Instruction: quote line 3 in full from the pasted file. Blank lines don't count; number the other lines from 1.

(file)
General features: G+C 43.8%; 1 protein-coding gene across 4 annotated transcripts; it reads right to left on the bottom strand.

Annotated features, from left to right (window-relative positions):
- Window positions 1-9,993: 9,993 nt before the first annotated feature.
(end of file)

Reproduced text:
- Window positions 1-9,993: 9,993 nt before the first annotated feature.